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In: Anthropocentrism


This article considers Bernard Rollin’s justification of the genetic modification of the telos of livestock animals for welfare purposes. While agreeing that a pragmatic approach to animal welfare might well reach this far, the claim is that Rollin’s approach leaves some important harms out of the picture. Section (1) will outline the rationale for a pragmatic approach towards animal rights. Section (2) will outline Rollin’s telos-based argument for allowing modification. Sections (3) and (4) will draw upon analogies that (respectively) lend support to and problematize Rollin’s telos-based argument: the production of anencephalic ‘Chicken Little’ lumps of animal tissue as a way to avoid suffering; and the manipulation of preferences by ‘hypnopaedia’ in Huxley’s Brave New World. Section (5) will suggest that this does not rule out modification, but it does require us to recognize that modification involves harms, even if they are sometimes outweighed by benefits.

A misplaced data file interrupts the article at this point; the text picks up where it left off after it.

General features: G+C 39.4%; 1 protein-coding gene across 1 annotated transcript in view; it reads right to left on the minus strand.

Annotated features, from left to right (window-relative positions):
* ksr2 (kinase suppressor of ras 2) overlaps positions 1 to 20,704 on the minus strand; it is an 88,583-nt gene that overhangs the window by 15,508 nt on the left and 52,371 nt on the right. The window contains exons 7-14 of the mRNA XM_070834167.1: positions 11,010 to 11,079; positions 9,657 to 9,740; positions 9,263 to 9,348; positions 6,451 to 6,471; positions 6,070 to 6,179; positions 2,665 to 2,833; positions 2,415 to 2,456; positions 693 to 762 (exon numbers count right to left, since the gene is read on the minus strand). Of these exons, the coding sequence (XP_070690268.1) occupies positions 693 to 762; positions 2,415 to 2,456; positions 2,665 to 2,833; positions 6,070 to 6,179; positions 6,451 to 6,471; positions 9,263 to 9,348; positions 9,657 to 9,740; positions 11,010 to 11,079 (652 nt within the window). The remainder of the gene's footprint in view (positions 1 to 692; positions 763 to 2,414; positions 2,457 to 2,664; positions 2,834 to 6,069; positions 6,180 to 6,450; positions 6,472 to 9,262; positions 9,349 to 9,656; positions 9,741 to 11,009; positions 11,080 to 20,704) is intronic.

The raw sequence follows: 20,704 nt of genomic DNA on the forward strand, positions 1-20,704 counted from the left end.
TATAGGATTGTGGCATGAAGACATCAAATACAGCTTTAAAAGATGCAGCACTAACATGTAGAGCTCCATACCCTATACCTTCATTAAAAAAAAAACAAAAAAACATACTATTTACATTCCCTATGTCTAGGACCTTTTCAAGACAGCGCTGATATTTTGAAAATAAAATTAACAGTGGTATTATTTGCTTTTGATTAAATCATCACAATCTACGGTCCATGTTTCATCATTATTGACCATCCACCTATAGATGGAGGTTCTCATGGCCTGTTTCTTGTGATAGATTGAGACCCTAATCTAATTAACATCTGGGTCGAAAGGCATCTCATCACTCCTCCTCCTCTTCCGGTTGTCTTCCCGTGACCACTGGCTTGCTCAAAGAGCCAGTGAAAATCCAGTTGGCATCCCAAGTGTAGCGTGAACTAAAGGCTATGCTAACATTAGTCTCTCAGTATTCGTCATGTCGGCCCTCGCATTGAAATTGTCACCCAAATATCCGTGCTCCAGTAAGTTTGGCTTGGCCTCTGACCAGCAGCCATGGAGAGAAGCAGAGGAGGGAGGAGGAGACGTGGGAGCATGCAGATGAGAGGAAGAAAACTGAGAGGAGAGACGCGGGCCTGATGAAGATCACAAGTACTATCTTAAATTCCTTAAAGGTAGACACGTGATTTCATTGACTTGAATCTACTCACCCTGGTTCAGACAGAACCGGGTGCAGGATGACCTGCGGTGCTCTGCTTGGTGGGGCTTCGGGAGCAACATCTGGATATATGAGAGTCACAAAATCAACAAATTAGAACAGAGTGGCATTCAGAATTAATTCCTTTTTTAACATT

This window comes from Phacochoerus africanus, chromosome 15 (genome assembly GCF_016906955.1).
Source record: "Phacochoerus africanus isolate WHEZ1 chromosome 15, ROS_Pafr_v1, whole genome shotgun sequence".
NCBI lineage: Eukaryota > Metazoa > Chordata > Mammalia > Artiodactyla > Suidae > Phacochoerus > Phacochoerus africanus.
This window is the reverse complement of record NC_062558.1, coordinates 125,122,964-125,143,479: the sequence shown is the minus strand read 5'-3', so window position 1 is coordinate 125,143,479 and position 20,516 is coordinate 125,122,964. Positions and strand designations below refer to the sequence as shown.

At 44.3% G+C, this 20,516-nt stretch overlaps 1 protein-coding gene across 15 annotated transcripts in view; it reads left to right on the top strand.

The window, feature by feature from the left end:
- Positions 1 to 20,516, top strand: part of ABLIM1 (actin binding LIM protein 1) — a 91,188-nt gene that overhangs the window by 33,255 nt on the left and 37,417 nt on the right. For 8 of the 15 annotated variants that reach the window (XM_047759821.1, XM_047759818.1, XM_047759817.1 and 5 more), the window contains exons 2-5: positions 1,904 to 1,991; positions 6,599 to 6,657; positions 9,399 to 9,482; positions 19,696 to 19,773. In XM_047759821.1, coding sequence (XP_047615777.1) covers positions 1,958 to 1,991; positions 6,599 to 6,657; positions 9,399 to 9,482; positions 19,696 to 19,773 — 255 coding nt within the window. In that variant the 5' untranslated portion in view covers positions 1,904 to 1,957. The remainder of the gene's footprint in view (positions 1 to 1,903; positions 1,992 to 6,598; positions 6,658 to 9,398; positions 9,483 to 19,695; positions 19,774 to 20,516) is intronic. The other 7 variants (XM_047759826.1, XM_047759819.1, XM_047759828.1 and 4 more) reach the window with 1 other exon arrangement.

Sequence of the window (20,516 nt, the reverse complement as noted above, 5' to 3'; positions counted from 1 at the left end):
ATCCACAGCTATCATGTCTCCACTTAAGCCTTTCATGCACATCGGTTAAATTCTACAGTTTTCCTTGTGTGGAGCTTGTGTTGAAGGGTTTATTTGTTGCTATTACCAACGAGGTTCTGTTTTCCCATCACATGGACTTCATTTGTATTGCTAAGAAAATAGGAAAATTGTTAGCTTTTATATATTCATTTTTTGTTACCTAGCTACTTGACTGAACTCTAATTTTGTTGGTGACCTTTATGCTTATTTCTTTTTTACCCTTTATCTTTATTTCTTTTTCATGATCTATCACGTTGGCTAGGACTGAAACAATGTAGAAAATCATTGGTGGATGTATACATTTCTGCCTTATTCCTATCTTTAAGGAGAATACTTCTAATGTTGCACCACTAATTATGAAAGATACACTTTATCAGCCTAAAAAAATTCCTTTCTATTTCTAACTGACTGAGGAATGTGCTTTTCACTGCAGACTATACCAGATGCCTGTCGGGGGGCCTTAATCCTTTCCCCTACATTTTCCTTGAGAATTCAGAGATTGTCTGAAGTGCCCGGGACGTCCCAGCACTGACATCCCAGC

Open Access
In: Journal of Applied Animal Ethics Research